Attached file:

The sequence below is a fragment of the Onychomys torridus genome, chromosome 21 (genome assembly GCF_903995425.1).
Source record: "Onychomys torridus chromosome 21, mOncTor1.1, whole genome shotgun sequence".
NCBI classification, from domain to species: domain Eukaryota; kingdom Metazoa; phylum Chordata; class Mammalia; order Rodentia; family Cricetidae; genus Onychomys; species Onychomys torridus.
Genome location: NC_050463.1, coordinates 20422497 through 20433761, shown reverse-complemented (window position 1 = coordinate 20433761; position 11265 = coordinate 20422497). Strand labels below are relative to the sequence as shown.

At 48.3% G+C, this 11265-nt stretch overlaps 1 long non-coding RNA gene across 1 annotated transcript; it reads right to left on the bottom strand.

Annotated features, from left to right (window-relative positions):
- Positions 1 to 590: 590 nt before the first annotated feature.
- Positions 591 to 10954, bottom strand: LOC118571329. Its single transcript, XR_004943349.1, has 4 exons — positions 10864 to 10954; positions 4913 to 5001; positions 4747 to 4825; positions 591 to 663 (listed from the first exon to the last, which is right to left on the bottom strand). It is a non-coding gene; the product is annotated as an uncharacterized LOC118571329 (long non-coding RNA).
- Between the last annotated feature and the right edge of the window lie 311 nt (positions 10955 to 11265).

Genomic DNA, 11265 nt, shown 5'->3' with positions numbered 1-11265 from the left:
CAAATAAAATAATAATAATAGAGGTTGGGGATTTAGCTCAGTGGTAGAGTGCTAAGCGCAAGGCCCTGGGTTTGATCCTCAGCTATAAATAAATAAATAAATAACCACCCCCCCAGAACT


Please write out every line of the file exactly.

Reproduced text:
The sequence below is a fragment of the Onychomys torridus genome, chromosome 21 (genome assembly GCF_903995425.1).
Source record: "Onychomys torridus chromosome 21, mOncTor1.1, whole genome shotgun sequence".
NCBI classification, from domain to species: domain Eukaryota; kingdom Metazoa; phylum Chordata; class Mammalia; order Rodentia; family Cricetidae; genus Onychomys; species Onychomys torridus.
Genome location: NC_050463.1, coordinates 20422497 through 20433761, shown reverse-complemented (window position 1 = coordinate 20433761; position 11265 = coordinate 20422497). Strand labels below are relative to the sequence as shown.

At 48.3% G+C, this 11265-nt stretch overlaps 1 long non-coding RNA gene across 1 annotated transcript; it reads right to left on the bottom strand.

Annotated features, from left to right (window-relative positions):
- Positions 1 to 590: 590 nt before the first annotated feature.
- Positions 591 to 10954, bottom strand: LOC118571329. Its single transcript, XR_004943349.1, has 4 exons — positions 10864 to 10954; positions 4913 to 5001; positions 4747 to 4825; positions 591 to 663 (listed from the first exon to the last, which is right to left on the bottom strand). It is a non-coding gene; the product is annotated as an uncharacterized LOC118571329 (long non-coding RNA).
- Between the last annotated feature and the right edge of the window lie 311 nt (positions 10955 to 11265).

Genomic DNA, 11265 nt, shown 5'->3' with positions numbered 1-11265 from the left:
CAAATAAAATAATAATAATAGAGGTTGGGGATTTAGCTCAGTGGTAGAGTGCTAAGCGCAAGGCCCTGGGTTTGATCCTCAGCTATAAATAAATAAATAAATAACCACCCCCCCAGAACT